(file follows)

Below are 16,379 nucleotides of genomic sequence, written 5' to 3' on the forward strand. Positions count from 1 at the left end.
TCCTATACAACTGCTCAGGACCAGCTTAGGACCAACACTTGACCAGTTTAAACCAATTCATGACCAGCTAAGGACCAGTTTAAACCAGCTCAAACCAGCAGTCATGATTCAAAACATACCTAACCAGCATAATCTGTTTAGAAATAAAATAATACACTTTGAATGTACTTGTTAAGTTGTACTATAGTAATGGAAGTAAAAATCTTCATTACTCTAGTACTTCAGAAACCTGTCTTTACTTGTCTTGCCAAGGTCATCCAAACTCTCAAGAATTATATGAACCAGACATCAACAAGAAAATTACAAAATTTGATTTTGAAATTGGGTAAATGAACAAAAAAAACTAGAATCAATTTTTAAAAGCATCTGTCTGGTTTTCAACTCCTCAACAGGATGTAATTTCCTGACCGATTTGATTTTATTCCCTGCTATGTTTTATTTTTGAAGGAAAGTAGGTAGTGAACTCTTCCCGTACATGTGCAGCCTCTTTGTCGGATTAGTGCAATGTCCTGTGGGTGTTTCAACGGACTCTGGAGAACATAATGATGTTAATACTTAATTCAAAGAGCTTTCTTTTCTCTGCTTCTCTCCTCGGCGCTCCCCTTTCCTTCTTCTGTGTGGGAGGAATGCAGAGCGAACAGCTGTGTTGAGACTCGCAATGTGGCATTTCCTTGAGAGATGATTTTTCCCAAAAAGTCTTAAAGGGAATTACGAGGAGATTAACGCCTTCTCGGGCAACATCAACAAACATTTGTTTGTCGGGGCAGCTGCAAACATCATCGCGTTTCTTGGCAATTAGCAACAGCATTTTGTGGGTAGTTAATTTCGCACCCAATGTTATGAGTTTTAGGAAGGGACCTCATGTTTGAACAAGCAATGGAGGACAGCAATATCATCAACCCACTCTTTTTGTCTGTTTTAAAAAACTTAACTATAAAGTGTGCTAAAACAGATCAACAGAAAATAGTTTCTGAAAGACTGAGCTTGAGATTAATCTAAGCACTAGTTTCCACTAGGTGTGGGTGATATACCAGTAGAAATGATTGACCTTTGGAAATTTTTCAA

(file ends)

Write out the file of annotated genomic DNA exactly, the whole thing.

Below are 16,379 nucleotides of genomic sequence, written 5' to 3' on the forward strand. Positions count from 1 at the left end.
TCCTATACAACTGCTCAGGACCAGCTTAGGACCAACACTTGACCAGTTTAAACCAATTCATGACCAGCTAAGGACCAGTTTAAACCAGCTCAAACCAGCAGTCATGATTCAAAACATACCTAACCAGCATAATCTGTTTAGAAATAAAATAATACACTTTGAATGTACTTGTTAAGTTGTACTATAGTAATGGAAGTAAAAATCTTCATTACTCTAGTACTTCAGAAACCTGTCTTTACTTGTCTTGCCAAGGTCATCCAAACTCTCAAGAATTATATGAACCAGACATCAACAAGAAAATTACAAAATTTGATTTTGAAATTGGGTAAATGAACAAAAAAAACTAGAATCAATTTTTAAAAGCATCTGTCTGGTTTTCAACTCCTCAACAGGATGTAATTTCCTGACCGATTTGATTTTATTCCCTGCTATGTTTTATTTTTGAAGGAAAGTAGGTAGTGAACTCTTCCCGTACATGTGCAGCCTCTTTGTCGGATTAGTGCAATGTCCTGTGGGTGTTTCAACGGACTCTGGAGAACATAATGATGTTAATACTTAATTCAAAGAGCTTTCTTTTCTCTGCTTCTCTCCTCGGCGCTCCCCTTTCCTTCTTCTGTGTGGGAGGAATGCAGAGCGAACAGCTGTGTTGAGACTCGCAATGTGGCATTTCCTTGAGAGATGATTTTTCCCAAAAAGTCTTAAAGGGAATTACGAGGAGATTAACGCCTTCTCGGGCAACATCAACAAACATTTGTTTGTCGGGGCAGCTGCAAACATCATCGCGTTTCTTGGCAATTAGCAACAGCATTTTGTGGGTAGTTAATTTCGCACCCAATGTTATGAGTTTTAGGAAGGGACCTCATGTTTGAACAAGCAATGGAGGACAGCAATATCATCAACCCACTCTTTTTGTCTGTTTTAAAAAACTTAACTATAAAGTGTGCTAAAACAGATCAACAGAAAATAGTTTCTGAAAGACTGAGCTTGAGATTAATCTAAGCACTAGTTTCCACTAGGTGTGGGTGATATACCAGTAGAAATGATTGACCTTTGGAAATTTTTCAA